Snarp's avatar

A 2007 USA today/Gallup poll is a pretty good handle on what Americans think on this in general. You can see the hurdle we atheist have to face. Only 46% of Americans would vote for a good candidate, nominated by their political party who happened to be an atheist:

“Between now and the 2008 political conventions, there will be discussion about the qualifications of presidential candidates—their education, age, religion, race, and so on. If your party nominated a generally well-qualified person for president who happened to be [see below], would you vote for that person?” Trend includes slight variation in wording.

Percent Yes:

Catholic 93
Black 93
Jewish 91
A woman 86
Hispanic 86
Mormon 80
A homosexual 56
Atheist 46

source

Seek's avatar

@JLeslie
On the contrary, those are the only religious people I would vote for.
If you want to claim Catholocism to make Christmas dinner easier for you and your family, that’s cool with me. It’s the people that actually believe in the Great Flood and the man-eating-and-vomiting fish that worry me.

JLeslie's avatar

@Seek_Kolinahr But you are not a God believing religious Christian.

Snarp's avatar

I think many are dancing around this, but ultimately, one’s religion is both more and less than just a label. If someone has a label that applies to people of widely varying beliefs and attitudes (like Jewish, Catholic, Christian, Atheist) then that should not affect anyone’s vote. But if someone espouses beliefs that are clearly at odds with reality on issues that actually affect day to day life and policy decisions, then that is grounds not to vote for them.

Seek's avatar

No, I am a logic-believing rational atheist.

Seek's avatar

I count Creationism as “clearly at odds with reality on issues that actually affect day-to-day life”.

Snarp's avatar

@Seek_Kolinahr I concur. Sometimes the label is narrow enough to do the job, like Creationist.

ubersiren's avatar

I’m not a Christian, so I know this question isn’t targeted at me, but a person’s religion itself (or lack thereof) means nothing to me when considering voting for a presidential candidate. However, if a candidate states that he will/ will not ____ because of his religious beliefs, then he’s the first to be scratched off my list of possibilities.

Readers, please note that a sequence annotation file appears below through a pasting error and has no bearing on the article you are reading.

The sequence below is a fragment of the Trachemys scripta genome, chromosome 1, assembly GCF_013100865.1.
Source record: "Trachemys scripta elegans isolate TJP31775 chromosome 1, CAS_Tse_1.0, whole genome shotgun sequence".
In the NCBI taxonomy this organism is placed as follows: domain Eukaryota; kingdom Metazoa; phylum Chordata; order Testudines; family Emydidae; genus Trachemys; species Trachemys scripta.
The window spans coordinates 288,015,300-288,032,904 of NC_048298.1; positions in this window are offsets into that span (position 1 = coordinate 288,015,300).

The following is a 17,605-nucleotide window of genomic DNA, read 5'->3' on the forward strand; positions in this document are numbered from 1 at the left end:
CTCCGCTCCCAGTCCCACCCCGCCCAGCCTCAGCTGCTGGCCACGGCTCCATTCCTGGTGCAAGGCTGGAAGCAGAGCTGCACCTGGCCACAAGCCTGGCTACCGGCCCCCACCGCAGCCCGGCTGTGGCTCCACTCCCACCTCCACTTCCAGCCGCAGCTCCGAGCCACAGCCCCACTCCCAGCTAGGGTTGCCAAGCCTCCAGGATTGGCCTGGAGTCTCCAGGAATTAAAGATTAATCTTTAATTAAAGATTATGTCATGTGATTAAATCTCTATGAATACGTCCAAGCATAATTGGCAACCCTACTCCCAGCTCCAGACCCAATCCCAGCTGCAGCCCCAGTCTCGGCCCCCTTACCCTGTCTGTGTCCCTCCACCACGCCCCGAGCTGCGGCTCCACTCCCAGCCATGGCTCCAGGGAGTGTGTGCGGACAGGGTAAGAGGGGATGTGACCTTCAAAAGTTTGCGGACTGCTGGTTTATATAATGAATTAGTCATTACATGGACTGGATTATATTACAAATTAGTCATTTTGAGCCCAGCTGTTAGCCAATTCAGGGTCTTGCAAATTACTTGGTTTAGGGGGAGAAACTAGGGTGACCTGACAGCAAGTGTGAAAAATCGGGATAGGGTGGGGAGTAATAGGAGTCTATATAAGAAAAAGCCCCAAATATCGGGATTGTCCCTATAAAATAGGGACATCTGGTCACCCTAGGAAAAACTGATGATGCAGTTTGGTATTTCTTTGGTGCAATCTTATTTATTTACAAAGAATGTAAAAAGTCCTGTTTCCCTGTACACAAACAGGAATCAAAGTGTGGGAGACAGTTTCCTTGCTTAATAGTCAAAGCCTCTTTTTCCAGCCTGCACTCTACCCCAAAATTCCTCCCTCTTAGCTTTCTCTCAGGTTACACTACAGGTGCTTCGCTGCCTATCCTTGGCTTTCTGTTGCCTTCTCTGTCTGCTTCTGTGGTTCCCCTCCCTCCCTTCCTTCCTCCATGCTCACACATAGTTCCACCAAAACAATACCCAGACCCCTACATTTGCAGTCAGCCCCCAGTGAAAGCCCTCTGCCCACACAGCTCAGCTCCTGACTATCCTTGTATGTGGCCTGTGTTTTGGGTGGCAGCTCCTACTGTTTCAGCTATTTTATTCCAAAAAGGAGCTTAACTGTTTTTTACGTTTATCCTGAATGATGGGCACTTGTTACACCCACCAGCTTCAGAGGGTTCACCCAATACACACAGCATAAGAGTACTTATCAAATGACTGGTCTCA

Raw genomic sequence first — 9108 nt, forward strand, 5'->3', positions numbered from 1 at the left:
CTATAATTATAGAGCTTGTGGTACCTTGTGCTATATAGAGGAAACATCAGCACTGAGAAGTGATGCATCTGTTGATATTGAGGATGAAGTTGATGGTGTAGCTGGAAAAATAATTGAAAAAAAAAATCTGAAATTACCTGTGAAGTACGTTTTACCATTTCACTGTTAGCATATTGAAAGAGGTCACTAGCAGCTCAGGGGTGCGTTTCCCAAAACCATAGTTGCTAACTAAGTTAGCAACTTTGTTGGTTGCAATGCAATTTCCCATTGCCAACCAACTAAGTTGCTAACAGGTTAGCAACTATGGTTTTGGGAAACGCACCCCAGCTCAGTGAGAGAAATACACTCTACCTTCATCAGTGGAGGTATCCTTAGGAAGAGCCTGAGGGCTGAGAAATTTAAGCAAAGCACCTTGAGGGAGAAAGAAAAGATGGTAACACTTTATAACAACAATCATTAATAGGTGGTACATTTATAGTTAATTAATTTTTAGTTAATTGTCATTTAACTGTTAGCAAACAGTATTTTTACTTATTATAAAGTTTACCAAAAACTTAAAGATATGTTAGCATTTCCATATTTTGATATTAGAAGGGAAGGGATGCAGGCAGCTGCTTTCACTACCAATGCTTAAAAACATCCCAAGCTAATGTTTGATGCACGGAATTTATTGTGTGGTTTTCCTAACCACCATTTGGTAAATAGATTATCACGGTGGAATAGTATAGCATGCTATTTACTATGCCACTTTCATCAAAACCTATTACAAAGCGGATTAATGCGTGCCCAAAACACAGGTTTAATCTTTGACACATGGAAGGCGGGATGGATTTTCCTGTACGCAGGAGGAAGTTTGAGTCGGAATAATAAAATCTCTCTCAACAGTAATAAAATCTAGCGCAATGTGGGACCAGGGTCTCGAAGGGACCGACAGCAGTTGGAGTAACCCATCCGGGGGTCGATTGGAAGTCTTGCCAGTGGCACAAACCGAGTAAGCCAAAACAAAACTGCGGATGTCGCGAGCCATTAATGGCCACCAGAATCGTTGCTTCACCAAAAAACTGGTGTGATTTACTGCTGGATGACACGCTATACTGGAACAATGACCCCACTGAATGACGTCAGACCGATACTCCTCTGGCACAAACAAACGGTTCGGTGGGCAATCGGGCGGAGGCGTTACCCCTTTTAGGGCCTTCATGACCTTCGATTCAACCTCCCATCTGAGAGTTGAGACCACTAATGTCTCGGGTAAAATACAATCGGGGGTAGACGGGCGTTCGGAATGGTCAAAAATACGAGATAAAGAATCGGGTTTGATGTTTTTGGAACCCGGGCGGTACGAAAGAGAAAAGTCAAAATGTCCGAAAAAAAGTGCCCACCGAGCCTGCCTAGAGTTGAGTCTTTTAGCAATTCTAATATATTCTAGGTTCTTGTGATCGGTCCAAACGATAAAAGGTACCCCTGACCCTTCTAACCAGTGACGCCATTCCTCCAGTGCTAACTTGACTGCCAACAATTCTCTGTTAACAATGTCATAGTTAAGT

An example would be when Obama said he supported civil unions but could not support gay marriage because of his religion and then proceeded to quote scripture. Religion has no place in politics and that separation is what our United States was founded on. I am not Christian, so your quoting of the Bible (or Torah or whatever) makes me relate to you even less and actually respect you less. It says to me that you only see as far as your own religion and discount anyone who doesn’t believe the same as you.

Down the toilet with all of them.

JLeslie's avatar

@Seek_Kolinahr I am happy you answered my question :) but pretty much I would guess all atheists and religious minorities are accustomd to voting for people who are not their same religion. I was wondering if the majority every thinks about what it is like to not have that choice, especially since their religion is one of those that thinks everyone else is wrong and should be converting.

MrItty's avatar

@anon There is more to being a practicing, believing member of a religion than “which skydaddy they pray to.”

@JLeslie I agree 100%. It’s a factor, not a complete justification.

Seek's avatar

@JLeslie
I don’t believe “accustomed to” is the correct phrase. I would use a phrase more like “sick and fucking tired of having to put up with”

JLeslie's avatar

@Seek_Kolinahr So, in a way you are saying you do care what religion a politician is. Sort of kind of.

Snarp's avatar

@JLeslie I was going to stay away from this question for that very reason (being an atheist and not a Christian), but it seems like we atheists and some not particularly observant or dogmatic religious folks are the ones answering. Maybe Limbaugh is on and keeping folks busy.